• Methodologies used in organoid culture
      • Matrices for growing organoids
      • Recovery of organoids for downstream applications

      Speaker Bio:

      Dr. Nitin Kulkarni is a member of the Scientific Support team at Corning Life Sciences. He has a Ph.D. in Biology and has worked on engineering transgenic mouse models for autoimmune diseases during his post-doctoral research at the Beth Israel Deaconess Medical Center in Boston, MA.
      In his current role, he supports researchers with applications related to cell culture including advanced surfaces and extracellular matrices, genomics, drug discovery and bioprocesses.

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    • How to Choose the Right Cell Line for Your Research (EMEA)
      How to Choose the Right Cell Line for Your Research (EMEA) Valerie Speirs, Professor of Experimental Pathology and Oncology, University of Leeds Recorded: Jun 25 2015 1:00 pm UTC 56 mins
    • Cell lines remain the workhorses of laboratory research, both in academic and industrial settings. This webinar will focus on best practice in selecting and maintaining cell lines for research, to ensure research outputs are relevant and reproducible. Features of cell lines that might be used in selection will be discussed. This will include monolayer or suspension culture; passage number; doubling time; immortalisation; karyotype; receptors; expression profiling and use of bioinformatics tools like the cancer cell line encyclopaedia. Using breast cancer as an exemplar, I will discuss more specifically how to choose the most relevant cell line model to address a particular research question. Finally I will describe how to use (and access) human material to help develop more clinically relevant cell culture systems to model human disease and the role that biobanks play in this process.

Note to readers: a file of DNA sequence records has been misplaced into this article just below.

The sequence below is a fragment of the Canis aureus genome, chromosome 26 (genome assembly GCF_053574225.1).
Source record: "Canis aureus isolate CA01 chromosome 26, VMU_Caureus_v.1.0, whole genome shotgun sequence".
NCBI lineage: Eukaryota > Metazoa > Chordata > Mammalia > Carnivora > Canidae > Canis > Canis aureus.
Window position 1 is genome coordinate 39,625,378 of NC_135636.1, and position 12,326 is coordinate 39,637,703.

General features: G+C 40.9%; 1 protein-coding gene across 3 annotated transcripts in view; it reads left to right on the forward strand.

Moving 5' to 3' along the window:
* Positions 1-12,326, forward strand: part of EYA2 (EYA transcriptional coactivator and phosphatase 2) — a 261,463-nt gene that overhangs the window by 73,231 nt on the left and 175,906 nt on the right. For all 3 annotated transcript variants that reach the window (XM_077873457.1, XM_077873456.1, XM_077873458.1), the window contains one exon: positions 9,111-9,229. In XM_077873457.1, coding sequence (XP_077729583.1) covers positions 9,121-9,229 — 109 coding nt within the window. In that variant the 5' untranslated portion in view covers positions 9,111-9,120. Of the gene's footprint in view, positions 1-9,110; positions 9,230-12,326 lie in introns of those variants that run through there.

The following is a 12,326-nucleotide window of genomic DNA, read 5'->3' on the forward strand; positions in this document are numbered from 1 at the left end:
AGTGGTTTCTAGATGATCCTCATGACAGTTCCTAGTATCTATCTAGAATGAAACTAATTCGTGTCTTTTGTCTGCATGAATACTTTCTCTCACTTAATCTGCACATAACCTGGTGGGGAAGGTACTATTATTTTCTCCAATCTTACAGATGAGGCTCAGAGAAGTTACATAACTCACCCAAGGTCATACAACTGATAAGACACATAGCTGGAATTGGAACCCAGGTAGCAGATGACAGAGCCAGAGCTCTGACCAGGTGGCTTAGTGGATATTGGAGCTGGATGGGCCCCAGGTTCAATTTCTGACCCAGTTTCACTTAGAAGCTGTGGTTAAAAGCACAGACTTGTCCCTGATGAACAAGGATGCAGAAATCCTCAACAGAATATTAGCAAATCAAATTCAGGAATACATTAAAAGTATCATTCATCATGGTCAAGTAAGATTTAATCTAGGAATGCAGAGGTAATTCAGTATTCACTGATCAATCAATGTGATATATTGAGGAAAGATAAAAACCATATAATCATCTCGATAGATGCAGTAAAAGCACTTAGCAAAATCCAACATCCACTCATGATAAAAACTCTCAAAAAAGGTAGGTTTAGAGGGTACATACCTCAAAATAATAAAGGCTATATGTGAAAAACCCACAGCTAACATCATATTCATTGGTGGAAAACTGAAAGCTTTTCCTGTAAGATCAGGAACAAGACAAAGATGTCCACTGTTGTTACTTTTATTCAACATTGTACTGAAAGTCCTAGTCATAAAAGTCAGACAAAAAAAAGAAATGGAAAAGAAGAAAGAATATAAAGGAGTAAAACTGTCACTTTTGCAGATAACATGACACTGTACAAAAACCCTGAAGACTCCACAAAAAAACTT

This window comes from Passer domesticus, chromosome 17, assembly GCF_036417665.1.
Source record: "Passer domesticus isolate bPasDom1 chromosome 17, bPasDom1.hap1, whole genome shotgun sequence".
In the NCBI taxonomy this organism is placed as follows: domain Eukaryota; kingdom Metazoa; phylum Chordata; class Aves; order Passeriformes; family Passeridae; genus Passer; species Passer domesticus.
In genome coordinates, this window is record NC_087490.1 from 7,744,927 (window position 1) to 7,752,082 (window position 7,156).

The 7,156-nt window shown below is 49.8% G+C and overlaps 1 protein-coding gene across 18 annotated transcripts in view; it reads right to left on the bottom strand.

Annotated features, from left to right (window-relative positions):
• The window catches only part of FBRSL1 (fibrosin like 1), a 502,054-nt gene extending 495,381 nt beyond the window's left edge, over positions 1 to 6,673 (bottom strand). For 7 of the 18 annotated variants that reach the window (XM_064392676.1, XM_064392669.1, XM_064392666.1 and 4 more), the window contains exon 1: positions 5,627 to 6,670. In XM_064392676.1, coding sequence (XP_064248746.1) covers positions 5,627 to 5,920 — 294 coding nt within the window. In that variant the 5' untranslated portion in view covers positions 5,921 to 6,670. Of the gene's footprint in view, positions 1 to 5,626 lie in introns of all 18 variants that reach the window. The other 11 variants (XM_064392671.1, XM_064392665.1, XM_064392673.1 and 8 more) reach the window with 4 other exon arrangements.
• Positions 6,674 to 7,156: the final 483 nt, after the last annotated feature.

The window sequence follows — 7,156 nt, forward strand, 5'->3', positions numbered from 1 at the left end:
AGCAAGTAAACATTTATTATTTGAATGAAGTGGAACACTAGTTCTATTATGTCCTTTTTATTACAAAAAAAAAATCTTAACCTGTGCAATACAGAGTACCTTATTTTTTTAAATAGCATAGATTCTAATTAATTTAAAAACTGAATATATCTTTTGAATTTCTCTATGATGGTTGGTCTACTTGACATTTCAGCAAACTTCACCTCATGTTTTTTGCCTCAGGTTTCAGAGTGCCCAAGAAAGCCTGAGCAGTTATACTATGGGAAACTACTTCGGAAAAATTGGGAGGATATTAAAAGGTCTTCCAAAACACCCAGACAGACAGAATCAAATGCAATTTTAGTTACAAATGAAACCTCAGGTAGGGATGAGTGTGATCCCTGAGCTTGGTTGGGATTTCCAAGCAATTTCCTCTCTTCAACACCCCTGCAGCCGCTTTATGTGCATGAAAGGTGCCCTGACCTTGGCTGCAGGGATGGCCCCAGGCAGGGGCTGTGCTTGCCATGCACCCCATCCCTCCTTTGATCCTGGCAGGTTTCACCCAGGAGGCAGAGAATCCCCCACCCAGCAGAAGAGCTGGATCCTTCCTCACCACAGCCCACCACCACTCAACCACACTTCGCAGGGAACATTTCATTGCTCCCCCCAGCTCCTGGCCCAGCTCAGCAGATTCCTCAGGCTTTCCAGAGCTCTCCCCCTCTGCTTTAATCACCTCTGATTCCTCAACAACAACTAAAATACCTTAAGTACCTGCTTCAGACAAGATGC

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    • How to Choose the Right Cell Line for Your Research NA
      How to Choose the Right Cell Line for Your Research NA Valerie Speirs, Professor of Experimental Pathology and Oncology, University of Leeds Recorded: Jun 25 2015 3:00 pm UTC 54 mins
    • Cell lines remain the workhorses of laboratory research, both in academic and industrial settings. This webinar will focus on best practice in selecting and maintaining cell lines for research, to ensure research outputs are relevant and reproducible. Features of cell lines that might be used in selection will be discussed. This will include monolayer or suspension culture; passage number; doubling time; immortalisation; karyotype; receptors; expression profiling and use of bioinformatics tools like the cancer cell line encyclopaedia. Using breast cancer as an exemplar, I will discuss more specifically how to choose the most relevant cell line model to address a particular research question. Finally I will describe how to use (and access) human material to help develop more clinically relevant cell culture systems to model human disease and the role that biobanks play in this process.

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    • Tips and Techniques for Culturing and Scaling-Up Primary Cells
      Tips and Techniques for Culturing and Scaling-Up Primary Cells Mark Rothenberg, Ph.D. Recorded: Nov 19 2014 5:00 pm UTC 59 mins
    • Primary cells can more closely mimic an in vivo-like state and generate more physiologically relevant data than immortalized cells. But unlike immortalized cells, primary cells have complex nutritional needs and require optimized growth conditions. In this webinar, you will learn:
      •Proven techniques for isolating primary cells from tissues
      •The importance of choosing the correct dissociation method
      •Troubleshooting techniques for culturing healthier primary cells.
      •Other topics to be discussed include:
      -Choosing the optimal cell culture surface
      -Selecting the optimal cell culture media 
      -Choosing the correct vessel for scaling-up